Caplan and Ford. "The Voices of Diversity..."

Title: "The Voices of Diversity: What Students of Diverse Races/Ethnicities and Both Sexes Tell Us About Their College Experiences and Their Perceptions About their Institutions’ Progress Toward Diversity"
Author: Paula J. Caplan, Jordan C. Ford
Publication Date: 5/1/2014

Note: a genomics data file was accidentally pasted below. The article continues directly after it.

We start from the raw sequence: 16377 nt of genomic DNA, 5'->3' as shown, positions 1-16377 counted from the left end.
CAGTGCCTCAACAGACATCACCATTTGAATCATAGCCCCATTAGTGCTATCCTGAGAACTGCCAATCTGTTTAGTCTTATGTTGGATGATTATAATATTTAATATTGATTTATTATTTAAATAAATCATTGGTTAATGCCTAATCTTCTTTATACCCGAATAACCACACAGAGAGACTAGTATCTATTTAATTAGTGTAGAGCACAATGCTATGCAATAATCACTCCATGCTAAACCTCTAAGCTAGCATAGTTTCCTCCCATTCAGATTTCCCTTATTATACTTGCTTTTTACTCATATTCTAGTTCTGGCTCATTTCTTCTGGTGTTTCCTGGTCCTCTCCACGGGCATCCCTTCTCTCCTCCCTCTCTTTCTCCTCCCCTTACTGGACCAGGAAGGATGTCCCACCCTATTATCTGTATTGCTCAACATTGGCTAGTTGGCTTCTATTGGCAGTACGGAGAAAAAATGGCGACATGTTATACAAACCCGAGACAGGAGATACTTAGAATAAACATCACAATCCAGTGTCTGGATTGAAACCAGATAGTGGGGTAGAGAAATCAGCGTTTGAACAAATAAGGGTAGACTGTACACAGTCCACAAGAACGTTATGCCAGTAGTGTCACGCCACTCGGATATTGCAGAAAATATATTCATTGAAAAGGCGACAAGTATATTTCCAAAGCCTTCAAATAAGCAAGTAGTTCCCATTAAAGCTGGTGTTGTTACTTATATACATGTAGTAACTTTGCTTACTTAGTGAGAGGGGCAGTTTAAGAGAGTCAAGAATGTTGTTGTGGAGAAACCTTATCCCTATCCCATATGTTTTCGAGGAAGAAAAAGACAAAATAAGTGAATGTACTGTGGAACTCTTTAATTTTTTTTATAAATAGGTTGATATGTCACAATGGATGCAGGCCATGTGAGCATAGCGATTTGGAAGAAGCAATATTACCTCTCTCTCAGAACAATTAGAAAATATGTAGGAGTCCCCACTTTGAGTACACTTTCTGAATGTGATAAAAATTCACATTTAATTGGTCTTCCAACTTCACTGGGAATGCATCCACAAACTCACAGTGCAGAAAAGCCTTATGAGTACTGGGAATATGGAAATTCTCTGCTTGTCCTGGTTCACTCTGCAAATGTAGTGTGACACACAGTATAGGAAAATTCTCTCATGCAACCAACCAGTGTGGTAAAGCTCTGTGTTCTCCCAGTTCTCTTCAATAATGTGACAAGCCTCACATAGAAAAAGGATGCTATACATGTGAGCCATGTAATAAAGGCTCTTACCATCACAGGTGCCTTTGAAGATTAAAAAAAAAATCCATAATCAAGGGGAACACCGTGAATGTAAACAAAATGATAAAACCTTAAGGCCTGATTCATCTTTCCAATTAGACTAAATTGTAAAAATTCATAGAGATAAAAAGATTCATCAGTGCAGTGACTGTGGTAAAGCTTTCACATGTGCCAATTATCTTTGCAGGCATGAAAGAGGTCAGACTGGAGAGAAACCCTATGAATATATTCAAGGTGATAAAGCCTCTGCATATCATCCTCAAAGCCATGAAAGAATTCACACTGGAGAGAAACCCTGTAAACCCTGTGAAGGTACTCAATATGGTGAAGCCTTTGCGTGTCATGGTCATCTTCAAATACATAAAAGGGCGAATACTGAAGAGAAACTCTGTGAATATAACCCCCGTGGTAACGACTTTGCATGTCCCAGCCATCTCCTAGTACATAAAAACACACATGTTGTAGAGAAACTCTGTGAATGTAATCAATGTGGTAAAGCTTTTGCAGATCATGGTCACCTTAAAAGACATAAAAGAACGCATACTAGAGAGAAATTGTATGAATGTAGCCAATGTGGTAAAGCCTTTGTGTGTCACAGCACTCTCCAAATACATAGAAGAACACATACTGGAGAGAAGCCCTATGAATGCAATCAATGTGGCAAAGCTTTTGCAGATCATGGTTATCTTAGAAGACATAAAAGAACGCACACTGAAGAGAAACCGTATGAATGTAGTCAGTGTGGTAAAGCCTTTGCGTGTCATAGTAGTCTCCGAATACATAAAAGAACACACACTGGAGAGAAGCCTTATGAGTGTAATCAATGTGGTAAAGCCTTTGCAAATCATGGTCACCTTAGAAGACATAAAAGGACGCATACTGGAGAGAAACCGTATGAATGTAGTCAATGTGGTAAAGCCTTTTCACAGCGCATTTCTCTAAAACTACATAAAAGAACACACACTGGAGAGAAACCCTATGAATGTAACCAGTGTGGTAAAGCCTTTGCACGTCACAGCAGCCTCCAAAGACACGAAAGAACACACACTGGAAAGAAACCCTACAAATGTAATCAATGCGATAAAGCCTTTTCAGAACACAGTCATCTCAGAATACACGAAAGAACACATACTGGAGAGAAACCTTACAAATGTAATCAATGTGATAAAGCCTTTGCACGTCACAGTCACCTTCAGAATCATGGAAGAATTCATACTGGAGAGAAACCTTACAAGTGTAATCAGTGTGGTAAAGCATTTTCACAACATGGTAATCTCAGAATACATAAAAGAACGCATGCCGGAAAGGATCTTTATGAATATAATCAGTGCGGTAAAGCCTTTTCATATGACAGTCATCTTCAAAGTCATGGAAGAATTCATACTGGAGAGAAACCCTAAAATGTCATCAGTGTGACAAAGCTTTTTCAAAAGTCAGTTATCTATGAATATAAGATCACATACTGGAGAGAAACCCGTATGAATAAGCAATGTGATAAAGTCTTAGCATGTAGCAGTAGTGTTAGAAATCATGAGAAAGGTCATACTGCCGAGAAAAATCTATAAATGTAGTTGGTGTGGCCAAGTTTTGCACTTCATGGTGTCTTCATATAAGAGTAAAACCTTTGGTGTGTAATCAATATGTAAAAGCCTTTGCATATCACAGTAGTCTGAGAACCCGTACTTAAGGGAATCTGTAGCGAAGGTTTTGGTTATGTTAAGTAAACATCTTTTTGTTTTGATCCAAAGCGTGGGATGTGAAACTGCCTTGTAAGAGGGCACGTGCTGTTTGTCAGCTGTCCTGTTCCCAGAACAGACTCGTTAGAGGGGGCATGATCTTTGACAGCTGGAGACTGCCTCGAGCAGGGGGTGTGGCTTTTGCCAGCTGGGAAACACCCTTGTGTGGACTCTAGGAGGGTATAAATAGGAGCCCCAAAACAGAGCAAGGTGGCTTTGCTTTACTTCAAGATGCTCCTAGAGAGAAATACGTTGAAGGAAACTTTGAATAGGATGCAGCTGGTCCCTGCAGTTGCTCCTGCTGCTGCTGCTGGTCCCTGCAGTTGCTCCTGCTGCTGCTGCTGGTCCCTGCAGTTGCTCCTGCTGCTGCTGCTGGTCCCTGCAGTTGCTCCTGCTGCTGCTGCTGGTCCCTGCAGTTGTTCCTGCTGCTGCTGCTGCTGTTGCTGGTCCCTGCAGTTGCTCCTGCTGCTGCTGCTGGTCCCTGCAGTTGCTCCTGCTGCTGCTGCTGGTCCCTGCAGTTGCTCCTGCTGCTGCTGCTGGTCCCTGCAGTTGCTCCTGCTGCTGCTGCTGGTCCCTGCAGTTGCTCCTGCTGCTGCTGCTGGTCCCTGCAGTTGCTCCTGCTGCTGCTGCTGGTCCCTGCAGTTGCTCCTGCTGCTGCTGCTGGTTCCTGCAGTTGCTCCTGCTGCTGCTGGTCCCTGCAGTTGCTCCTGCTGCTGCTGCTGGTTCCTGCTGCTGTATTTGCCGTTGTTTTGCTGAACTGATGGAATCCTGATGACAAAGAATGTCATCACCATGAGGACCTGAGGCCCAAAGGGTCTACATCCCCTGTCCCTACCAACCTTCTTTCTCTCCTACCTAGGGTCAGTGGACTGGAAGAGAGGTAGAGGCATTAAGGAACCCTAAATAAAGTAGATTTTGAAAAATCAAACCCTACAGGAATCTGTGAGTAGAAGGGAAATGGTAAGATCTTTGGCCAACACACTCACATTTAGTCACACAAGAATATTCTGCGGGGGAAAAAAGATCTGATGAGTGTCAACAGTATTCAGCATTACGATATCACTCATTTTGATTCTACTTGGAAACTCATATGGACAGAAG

Abstract: The Voices of Diversity project’s goal was to address the question, “What are the daily experiences of students of color and women students on campuses of predominantly white institutions (PWIs) that make them feel welcomed, accepted, supported, and encouraged, and what experiences make them feel the opposite?” It was an important question in light of the claim sometimes made that the reasons that African American and Latino/a students have lower graduation rates than other groups on campuses with predominantly student bodies are unrelated to anything that happens to them on campus. The study was conducted at four predominantly white universities, both public and private, with varied admission standards, geographical locations (including region and population density), and histories of dealing with racial/ethnic and sex/gender diversity. At each institution, between 51 and 54 students of color participated, as well as three white women and three white men at each. Each participant filled out a detailed questionnaire about demographic information and their experiences on their current campus. They were then interviewed individually in order to gather richly detailed descriptions of what has been helpful and what has been hurtful to them on campus. The factors asked about included formal and informal, individual and institutional, academic and social, horizontal (other students) and vertical (faculty and administrators) matters. This was in the interest of learning the targets that administrators might pursue and issues to address when taking steps toward achieving equity for undergraduates, regardless of race and sex. Manifestations of racism, sexism, and the two combined were reported on all campuses in both overt and microaggression forms, in contrast to the notion that only factors related to lower graduation rates are the students’ abilities, family factors, and high school education. Recommendations for change were made in individual reports to each institution, with the consequence that at one, major changes were made both immediately and ongoing, and at another, work was begun on a comprehensive set of action plans now being completed.
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